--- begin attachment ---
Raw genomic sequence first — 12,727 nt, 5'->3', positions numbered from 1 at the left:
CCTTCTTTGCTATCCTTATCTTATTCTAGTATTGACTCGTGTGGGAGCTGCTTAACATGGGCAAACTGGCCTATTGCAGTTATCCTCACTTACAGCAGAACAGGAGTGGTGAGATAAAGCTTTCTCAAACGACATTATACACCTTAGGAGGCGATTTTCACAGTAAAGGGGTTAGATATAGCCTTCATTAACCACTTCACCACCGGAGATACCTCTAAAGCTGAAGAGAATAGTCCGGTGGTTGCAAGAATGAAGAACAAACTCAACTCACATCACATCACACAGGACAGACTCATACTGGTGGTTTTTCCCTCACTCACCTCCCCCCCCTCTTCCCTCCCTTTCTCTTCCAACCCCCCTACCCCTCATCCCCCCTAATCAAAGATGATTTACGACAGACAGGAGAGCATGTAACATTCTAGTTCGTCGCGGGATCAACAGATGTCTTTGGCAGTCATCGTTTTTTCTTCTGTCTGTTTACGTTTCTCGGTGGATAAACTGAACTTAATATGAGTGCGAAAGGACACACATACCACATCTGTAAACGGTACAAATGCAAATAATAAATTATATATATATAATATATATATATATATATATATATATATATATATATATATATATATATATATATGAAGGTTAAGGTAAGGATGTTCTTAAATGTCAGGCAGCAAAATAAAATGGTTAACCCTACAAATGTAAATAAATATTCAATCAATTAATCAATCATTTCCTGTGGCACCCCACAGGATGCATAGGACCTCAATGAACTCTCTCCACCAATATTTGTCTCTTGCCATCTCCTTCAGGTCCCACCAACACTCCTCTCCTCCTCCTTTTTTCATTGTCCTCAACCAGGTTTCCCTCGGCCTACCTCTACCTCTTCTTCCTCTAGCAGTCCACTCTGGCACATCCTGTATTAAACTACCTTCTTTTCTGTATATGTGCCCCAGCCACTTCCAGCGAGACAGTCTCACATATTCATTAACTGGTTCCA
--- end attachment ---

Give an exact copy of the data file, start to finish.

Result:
Raw genomic sequence first — 12,727 nt, 5'->3', positions numbered from 1 at the left:
CCTTCTTTGCTATCCTTATCTTATTCTAGTATTGACTCGTGTGGGAGCTGCTTAACATGGGCAAACTGGCCTATTGCAGTTATCCTCACTTACAGCAGAACAGGAGTGGTGAGATAAAGCTTTCTCAAACGACATTATACACCTTAGGAGGCGATTTTCACAGTAAAGGGGTTAGATATAGCCTTCATTAACCACTTCACCACCGGAGATACCTCTAAAGCTGAAGAGAATAGTCCGGTGGTTGCAAGAATGAAGAACAAACTCAACTCACATCACATCACACAGGACAGACTCATACTGGTGGTTTTTCCCTCACTCACCTCCCCCCCCTCTTCCCTCCCTTTCTCTTCCAACCCCCCTACCCCTCATCCCCCCTAATCAAAGATGATTTACGACAGACAGGAGAGCATGTAACATTCTAGTTCGTCGCGGGATCAACAGATGTCTTTGGCAGTCATCGTTTTTTCTTCTGTCTGTTTACGTTTCTCGGTGGATAAACTGAACTTAATATGAGTGCGAAAGGACACACATACCACATCTGTAAACGGTACAAATGCAAATAATAAATTATATATATATAATATATATATATATATATATATATATATATATATATATATATATATATATATATGAAGGTTAAGGTAAGGATGTTCTTAAATGTCAGGCAGCAAAATAAAATGGTTAACCCTACAAATGTAAATAAATATTCAATCAATTAATCAATCATTTCCTGTGGCACCCCACAGGATGCATAGGACCTCAATGAACTCTCTCCACCAATATTTGTCTCTTGCCATCTCCTTCAGGTCCCACCAACACTCCTCTCCTCCTCCTTTTTTCATTGTCCTCAACCAGGTTTCCCTCGGCCTACCTCTACCTCTTCTTCCTCTAGCAGTCCACTCTGGCACATCCTGTATTAAACTACCTTCTTTTCTGTATATGTGCCCCAGCCACTTCCAGCGAGACAGTCTCACATATTCATTAACTGGTTCCA